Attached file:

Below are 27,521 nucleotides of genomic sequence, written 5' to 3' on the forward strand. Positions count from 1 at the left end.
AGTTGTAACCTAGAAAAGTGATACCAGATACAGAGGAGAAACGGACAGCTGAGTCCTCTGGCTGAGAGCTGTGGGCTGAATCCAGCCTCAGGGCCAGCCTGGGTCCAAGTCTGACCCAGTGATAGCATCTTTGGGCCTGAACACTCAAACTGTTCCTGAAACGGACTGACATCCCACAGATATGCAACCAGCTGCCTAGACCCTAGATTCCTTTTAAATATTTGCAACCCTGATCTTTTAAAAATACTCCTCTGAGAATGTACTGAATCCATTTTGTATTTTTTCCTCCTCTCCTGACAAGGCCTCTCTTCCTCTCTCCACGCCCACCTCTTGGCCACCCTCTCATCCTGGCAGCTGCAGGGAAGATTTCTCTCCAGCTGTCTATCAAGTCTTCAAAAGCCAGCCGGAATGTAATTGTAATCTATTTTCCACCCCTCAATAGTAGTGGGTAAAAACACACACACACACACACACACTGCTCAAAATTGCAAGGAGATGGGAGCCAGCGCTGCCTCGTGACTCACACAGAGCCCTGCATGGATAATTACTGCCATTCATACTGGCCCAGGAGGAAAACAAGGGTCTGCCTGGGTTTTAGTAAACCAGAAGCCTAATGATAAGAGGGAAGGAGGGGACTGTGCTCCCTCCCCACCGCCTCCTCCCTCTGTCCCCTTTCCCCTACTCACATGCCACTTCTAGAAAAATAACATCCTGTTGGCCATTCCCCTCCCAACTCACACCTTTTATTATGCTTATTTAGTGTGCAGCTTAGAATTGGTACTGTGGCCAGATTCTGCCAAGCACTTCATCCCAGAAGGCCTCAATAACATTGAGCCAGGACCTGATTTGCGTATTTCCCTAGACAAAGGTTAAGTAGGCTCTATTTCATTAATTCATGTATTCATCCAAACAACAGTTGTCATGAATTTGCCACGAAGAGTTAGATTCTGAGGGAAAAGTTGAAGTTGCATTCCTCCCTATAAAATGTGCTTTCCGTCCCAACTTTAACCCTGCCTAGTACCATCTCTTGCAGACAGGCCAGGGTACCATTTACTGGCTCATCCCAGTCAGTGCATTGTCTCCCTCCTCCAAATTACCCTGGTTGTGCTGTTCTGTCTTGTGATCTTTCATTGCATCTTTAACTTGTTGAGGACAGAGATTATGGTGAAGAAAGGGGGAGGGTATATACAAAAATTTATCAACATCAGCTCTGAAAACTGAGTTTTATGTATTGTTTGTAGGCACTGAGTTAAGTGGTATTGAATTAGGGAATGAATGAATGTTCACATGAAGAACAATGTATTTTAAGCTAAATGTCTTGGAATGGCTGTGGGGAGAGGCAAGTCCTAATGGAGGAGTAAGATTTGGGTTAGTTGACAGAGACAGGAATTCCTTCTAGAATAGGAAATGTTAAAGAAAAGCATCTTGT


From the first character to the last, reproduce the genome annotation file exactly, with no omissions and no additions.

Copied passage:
Below are 27,521 nucleotides of genomic sequence, written 5' to 3' on the forward strand. Positions count from 1 at the left end.
AGTTGTAACCTAGAAAAGTGATACCAGATACAGAGGAGAAACGGACAGCTGAGTCCTCTGGCTGAGAGCTGTGGGCTGAATCCAGCCTCAGGGCCAGCCTGGGTCCAAGTCTGACCCAGTGATAGCATCTTTGGGCCTGAACACTCAAACTGTTCCTGAAACGGACTGACATCCCACAGATATGCAACCAGCTGCCTAGACCCTAGATTCCTTTTAAATATTTGCAACCCTGATCTTTTAAAAATACTCCTCTGAGAATGTACTGAATCCATTTTGTATTTTTTCCTCCTCTCCTGACAAGGCCTCTCTTCCTCTCTCCACGCCCACCTCTTGGCCACCCTCTCATCCTGGCAGCTGCAGGGAAGATTTCTCTCCAGCTGTCTATCAAGTCTTCAAAAGCCAGCCGGAATGTAATTGTAATCTATTTTCCACCCCTCAATAGTAGTGGGTAAAAACACACACACACACACACACACTGCTCAAAATTGCAAGGAGATGGGAGCCAGCGCTGCCTCGTGACTCACACAGAGCCCTGCATGGATAATTACTGCCATTCATACTGGCCCAGGAGGAAAACAAGGGTCTGCCTGGGTTTTAGTAAACCAGAAGCCTAATGATAAGAGGGAAGGAGGGGACTGTGCTCCCTCCCCACCGCCTCCTCCCTCTGTCCCCTTTCCCCTACTCACATGCCACTTCTAGAAAAATAACATCCTGTTGGCCATTCCCCTCCCAACTCACACCTTTTATTATGCTTATTTAGTGTGCAGCTTAGAATTGGTACTGTGGCCAGATTCTGCCAAGCACTTCATCCCAGAAGGCCTCAATAACATTGAGCCAGGACCTGATTTGCGTATTTCCCTAGACAAAGGTTAAGTAGGCTCTATTTCATTAATTCATGTATTCATCCAAACAACAGTTGTCATGAATTTGCCACGAAGAGTTAGATTCTGAGGGAAAAGTTGAAGTTGCATTCCTCCCTATAAAATGTGCTTTCCGTCCCAACTTTAACCCTGCCTAGTACCATCTCTTGCAGACAGGCCAGGGTACCATTTACTGGCTCATCCCAGTCAGTGCATTGTCTCCCTCCTCCAAATTACCCTGGTTGTGCTGTTCTGTCTTGTGATCTTTCATTGCATCTTTAACTTGTTGAGGACAGAGATTATGGTGAAGAAAGGGGGAGGGTATATACAAAAATTTATCAACATCAGCTCTGAAAACTGAGTTTTATGTATTGTTTGTAGGCACTGAGTTAAGTGGTATTGAATTAGGGAATGAATGAATGTTCACATGAAGAACAATGTATTTTAAGCTAAATGTCTTGGAATGGCTGTGGGGAGAGGCAAGTCCTAATGGAGGAGTAAGATTTGGGTTAGTTGACAGAGACAGGAATTCCTTCTAGAATAGGAAATGTTAAAGAAAAGCATCTTGT